The miticide thymol in combination with trace levels of the neonicotinoid imidacloprid reduces visual learning performance in honey bees (Apis mellifera)

Théotime Colin, Jenny A. Plath, Simon Klein, Peta Vine, Jean Marc Devaud, Mathieu Lihoreau, William G. Meikle, Andrew B. Barron*

*Corresponding author for this work

Research output: Contribution to journalArticlepeer-review

2 Citations (Scopus)

Abstract

Despite growing concerns over the impacts of agricultural pesticides on honey bee health, miticides (a group of pesticides used within hives to kill bee parasites) have received little attention. We know very little about how miticides might affect bee cognition, particularly in interaction with other known stressors, such as crop insecticides. Visual learning is essential for foraging bees to find their way to flowers, recognize them, and fly back to the nest. Using a standardized aversive visual conditioning assay, we tested how field exposure to three pesticides affects visual learning in European honey bees (Apis mellifera). Our pesticides were two common miticides, thymol in the commercial formulation Apiguard® and tau-fluvalinate in the formulation Apistan® and one neonicotinoid, imidacloprid. We found no effect of miticides alone, nor of field-relevant doses of imidacloprid alone, but bees exposed to both thymol and imidacloprid showed reduced performance in the visual learning assay.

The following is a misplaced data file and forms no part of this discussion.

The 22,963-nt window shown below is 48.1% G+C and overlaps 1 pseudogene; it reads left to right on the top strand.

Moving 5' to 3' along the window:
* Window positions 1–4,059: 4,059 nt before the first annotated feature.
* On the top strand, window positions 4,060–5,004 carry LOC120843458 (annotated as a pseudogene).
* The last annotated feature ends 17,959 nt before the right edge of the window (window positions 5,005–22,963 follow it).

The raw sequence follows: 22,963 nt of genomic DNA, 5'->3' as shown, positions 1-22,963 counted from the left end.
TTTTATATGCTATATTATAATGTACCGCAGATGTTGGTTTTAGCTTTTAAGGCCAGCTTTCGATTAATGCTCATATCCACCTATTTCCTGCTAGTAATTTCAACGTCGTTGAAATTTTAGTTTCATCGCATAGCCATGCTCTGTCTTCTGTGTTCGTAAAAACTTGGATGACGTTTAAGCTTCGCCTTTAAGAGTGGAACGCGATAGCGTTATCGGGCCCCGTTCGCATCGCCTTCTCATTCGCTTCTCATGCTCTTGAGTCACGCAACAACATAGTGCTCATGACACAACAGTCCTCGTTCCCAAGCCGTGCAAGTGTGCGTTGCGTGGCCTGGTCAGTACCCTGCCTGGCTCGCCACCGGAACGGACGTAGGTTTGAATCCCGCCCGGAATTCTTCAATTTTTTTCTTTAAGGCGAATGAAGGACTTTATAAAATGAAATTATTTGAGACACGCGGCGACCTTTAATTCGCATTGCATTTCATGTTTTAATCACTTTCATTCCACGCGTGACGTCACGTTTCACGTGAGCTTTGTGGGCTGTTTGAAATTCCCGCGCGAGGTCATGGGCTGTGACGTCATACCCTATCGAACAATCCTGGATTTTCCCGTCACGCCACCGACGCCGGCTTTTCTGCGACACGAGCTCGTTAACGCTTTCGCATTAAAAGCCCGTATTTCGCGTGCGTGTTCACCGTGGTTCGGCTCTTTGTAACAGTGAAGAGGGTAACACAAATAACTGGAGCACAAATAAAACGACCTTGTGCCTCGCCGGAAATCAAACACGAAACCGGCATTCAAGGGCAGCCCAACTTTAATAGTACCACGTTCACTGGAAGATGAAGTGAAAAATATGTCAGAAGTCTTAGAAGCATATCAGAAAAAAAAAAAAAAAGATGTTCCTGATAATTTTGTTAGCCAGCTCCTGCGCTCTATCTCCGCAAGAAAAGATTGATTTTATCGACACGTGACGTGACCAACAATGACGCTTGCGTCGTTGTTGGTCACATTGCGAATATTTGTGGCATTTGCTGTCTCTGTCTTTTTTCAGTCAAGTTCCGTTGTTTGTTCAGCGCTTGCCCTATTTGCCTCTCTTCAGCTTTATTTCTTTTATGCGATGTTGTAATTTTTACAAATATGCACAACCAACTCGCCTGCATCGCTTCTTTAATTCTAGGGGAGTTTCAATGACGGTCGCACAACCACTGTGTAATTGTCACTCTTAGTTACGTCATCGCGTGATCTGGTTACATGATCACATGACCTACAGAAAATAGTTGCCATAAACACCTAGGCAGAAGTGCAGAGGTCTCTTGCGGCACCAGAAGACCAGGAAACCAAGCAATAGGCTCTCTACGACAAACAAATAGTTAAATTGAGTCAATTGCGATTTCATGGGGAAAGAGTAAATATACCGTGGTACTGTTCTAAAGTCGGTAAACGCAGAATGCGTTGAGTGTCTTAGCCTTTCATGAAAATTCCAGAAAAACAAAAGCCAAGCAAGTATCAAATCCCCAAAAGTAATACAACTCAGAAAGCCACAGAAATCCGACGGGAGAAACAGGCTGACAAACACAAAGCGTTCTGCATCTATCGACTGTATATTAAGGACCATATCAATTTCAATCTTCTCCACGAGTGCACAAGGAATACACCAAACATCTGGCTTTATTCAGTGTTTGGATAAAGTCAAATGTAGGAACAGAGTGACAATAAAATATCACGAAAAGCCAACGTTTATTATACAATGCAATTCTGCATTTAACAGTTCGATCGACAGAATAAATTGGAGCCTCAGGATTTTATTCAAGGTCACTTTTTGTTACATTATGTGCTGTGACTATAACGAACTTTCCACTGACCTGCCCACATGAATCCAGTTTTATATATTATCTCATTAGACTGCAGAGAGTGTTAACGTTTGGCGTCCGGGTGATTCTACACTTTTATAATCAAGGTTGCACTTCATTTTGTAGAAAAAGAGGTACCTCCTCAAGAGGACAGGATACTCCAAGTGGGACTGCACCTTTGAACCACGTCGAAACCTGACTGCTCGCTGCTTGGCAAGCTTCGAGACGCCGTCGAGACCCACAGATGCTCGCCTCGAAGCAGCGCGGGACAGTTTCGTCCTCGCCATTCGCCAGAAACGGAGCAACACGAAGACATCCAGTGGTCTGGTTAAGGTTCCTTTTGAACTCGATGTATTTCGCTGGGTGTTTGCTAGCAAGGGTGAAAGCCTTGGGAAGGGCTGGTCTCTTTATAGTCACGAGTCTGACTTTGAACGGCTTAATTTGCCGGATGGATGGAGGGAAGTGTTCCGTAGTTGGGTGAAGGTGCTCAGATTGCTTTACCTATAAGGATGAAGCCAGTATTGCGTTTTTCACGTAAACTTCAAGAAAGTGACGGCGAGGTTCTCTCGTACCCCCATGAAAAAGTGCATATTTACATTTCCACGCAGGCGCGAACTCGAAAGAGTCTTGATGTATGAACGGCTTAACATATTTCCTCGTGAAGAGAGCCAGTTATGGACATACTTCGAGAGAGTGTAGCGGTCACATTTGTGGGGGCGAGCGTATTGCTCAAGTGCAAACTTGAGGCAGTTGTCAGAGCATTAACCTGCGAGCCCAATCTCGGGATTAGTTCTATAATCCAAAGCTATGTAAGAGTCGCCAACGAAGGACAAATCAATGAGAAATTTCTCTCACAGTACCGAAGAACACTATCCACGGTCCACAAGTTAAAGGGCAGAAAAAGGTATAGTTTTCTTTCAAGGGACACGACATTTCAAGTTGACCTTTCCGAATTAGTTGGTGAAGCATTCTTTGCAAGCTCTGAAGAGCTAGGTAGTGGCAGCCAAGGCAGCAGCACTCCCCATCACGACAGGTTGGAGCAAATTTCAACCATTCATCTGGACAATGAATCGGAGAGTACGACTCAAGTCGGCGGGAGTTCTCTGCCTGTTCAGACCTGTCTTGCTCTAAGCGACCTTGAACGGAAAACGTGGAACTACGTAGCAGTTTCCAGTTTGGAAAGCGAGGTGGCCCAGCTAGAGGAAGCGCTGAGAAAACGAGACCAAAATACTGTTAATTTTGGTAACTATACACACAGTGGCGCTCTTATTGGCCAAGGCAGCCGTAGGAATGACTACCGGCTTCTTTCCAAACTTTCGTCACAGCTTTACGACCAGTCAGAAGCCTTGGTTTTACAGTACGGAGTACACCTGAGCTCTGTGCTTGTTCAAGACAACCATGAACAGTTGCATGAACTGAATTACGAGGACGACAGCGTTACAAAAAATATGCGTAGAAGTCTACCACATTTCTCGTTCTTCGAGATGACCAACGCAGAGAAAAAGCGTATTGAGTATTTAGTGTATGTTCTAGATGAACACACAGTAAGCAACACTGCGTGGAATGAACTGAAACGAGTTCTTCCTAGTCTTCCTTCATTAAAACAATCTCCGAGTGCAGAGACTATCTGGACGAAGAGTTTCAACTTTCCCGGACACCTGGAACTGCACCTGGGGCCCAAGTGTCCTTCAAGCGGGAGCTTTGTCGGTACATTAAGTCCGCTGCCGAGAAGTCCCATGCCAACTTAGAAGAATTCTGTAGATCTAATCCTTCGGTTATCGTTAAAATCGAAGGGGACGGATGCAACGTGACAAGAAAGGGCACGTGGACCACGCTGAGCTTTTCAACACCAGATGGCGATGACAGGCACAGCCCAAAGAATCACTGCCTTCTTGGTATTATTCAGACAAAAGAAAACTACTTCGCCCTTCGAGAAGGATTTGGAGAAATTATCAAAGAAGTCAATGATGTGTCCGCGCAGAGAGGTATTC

Original languageEnglish
Pages (from-to)499-509
Number of pages11
JournalApidologie
Volume51
Issue number4
Early online date27 Feb 2020
DOIs
Publication statusPublished - Aug 2020

Keywords

  • thymol
  • imidacloprid
  • tau-fluvalinate
  • Varroa destructor
  • acaricide

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